• The Interest Rate
    • Closing Costs
    •  Underwriting Fees
    • Document Preparation Fees
    • Origination Fees
  • Car Loans: Car loans can vary greatly depending on where you’re shopping. At a dealership, the interest rate for a used car loan could range as high as 21%. With interest rates that high, you may end up owing more than the actual worth of your car. With all the predatory lending in the car loan space, it’s extra important to shop for a car loan before shopping for a car. If you want to be ready to buy a car once you find the right model, seeking pre-approval for a loan is a smart move. DCU has car loans at affordable interest rates with rate discounts for energy-efficient models. Don’t forget to consider the APR when taking out a car loan, much like a mortgage, financial institutions often charge fees for taking out the loan. These vary greatly depending on what lender you turn to, making the APR an important factor when shopping around for a car loan.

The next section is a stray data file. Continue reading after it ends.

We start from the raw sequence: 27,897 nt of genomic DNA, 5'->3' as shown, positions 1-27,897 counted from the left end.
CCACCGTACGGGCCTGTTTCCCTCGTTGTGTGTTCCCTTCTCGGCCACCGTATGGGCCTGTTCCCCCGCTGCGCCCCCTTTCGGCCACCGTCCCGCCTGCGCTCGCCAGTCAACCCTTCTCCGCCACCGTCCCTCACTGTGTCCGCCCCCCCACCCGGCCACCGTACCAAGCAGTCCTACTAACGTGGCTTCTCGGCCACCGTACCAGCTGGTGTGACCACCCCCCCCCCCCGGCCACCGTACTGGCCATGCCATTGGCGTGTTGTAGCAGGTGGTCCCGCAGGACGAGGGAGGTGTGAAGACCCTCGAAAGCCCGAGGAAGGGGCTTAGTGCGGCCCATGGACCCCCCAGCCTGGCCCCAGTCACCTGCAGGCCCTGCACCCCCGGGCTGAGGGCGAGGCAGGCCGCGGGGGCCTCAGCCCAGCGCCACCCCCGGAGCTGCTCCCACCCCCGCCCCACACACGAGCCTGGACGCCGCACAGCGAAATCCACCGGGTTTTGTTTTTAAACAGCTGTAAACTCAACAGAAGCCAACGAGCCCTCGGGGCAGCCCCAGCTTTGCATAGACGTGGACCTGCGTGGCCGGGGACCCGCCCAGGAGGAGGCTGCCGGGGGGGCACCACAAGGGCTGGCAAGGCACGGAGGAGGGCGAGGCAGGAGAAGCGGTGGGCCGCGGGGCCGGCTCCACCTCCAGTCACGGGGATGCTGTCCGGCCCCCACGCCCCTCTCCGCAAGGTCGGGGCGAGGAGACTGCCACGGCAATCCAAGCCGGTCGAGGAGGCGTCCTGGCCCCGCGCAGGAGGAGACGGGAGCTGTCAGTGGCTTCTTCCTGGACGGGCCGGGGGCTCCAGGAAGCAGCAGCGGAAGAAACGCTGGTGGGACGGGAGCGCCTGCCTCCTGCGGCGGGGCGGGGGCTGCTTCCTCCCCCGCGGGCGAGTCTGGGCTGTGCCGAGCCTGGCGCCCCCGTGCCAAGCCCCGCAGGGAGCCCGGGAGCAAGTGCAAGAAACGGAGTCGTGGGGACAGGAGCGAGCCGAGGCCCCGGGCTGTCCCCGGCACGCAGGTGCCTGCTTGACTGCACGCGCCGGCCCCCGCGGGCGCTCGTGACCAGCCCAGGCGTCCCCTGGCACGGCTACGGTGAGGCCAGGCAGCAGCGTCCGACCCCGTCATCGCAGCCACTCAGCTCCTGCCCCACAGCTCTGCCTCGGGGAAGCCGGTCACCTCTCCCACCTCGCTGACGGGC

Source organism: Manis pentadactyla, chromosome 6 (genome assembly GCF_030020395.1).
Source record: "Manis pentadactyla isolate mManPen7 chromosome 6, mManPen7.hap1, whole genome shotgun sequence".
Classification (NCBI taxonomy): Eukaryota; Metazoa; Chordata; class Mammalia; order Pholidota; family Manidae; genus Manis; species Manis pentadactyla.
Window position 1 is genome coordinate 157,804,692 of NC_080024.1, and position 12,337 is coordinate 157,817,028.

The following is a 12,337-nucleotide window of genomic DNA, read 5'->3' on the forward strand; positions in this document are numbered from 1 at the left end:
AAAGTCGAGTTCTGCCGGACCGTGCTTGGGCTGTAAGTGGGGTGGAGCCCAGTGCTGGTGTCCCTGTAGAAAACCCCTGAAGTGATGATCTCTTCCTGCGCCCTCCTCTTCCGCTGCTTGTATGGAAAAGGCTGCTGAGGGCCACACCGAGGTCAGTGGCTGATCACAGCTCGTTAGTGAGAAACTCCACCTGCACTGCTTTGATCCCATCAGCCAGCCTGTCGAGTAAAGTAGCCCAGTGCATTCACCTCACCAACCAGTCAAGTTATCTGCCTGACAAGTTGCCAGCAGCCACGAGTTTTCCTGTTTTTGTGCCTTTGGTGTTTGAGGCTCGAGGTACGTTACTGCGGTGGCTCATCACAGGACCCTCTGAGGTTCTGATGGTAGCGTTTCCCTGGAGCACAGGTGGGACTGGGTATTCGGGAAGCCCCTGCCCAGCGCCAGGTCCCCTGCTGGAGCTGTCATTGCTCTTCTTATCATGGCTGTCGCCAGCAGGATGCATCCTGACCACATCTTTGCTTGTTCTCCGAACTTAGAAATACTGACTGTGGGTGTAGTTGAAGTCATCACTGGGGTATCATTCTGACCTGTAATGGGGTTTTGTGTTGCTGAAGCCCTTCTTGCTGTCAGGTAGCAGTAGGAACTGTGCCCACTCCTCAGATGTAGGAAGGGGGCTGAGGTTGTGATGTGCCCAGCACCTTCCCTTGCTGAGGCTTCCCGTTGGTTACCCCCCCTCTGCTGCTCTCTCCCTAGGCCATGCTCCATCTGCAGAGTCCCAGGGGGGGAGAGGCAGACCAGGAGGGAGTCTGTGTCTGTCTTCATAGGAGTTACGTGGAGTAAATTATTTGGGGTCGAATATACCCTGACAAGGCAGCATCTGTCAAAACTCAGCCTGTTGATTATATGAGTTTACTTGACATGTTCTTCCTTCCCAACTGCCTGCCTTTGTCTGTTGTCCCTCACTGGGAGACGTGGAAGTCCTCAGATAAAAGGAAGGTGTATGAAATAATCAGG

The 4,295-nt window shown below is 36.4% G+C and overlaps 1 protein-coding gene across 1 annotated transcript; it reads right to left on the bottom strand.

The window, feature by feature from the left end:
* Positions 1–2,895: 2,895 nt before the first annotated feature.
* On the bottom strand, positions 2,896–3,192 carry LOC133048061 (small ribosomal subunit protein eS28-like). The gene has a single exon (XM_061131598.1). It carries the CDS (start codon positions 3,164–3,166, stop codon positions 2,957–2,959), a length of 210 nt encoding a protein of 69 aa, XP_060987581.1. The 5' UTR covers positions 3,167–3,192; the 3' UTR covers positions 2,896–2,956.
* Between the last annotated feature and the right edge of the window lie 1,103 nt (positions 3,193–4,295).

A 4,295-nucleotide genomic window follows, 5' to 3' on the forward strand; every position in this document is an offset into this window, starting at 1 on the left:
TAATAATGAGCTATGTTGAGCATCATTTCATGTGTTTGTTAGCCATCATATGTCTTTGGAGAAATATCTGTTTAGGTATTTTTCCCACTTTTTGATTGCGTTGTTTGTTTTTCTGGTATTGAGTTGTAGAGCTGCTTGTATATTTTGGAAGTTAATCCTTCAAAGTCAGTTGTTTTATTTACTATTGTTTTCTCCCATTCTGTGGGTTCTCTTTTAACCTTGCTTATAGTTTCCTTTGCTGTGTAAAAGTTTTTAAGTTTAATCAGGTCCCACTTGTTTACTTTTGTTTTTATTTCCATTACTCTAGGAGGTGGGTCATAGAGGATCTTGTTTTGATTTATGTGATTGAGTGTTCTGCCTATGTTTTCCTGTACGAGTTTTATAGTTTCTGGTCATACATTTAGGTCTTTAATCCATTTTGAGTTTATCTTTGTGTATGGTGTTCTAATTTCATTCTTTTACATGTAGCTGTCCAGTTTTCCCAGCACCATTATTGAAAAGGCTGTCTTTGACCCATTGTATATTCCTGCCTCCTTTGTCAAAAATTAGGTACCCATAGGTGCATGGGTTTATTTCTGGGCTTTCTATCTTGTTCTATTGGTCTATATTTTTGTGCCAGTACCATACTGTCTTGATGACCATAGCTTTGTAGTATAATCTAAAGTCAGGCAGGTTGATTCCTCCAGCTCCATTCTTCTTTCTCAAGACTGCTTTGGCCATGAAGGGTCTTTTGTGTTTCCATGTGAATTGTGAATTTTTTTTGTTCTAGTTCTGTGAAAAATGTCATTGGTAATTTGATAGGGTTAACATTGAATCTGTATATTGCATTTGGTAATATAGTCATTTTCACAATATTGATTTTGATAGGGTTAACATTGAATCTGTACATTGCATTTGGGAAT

• Credit Cards: When you’re comparing credit cards the APR is less relevant than the interest rate. This is because many of the fees that are associated with the cards won’t be included in the APR as it’s impossible for credit cards to know how much credit their borrowers will incur and which fees they’ll be responsible for.

Another note about credit card interest rates: the credit rate is most relevant for those who may need to keep a balance on their card from month to month. To understand how much borrowing on a credit card will cost, it’s important to look at the interest rate as well as the fine print to understand the fees the lender may charge. DCU believes in being open and honest about credit card fees. Explore DCU credit card options.

APR and interest rates can have a long-term impact on your financial life. Committing to paying a loan with a low interest rate but a high APR can result in paying thousands more dollars than you thought you were agreeing to when you signed the loan agreement.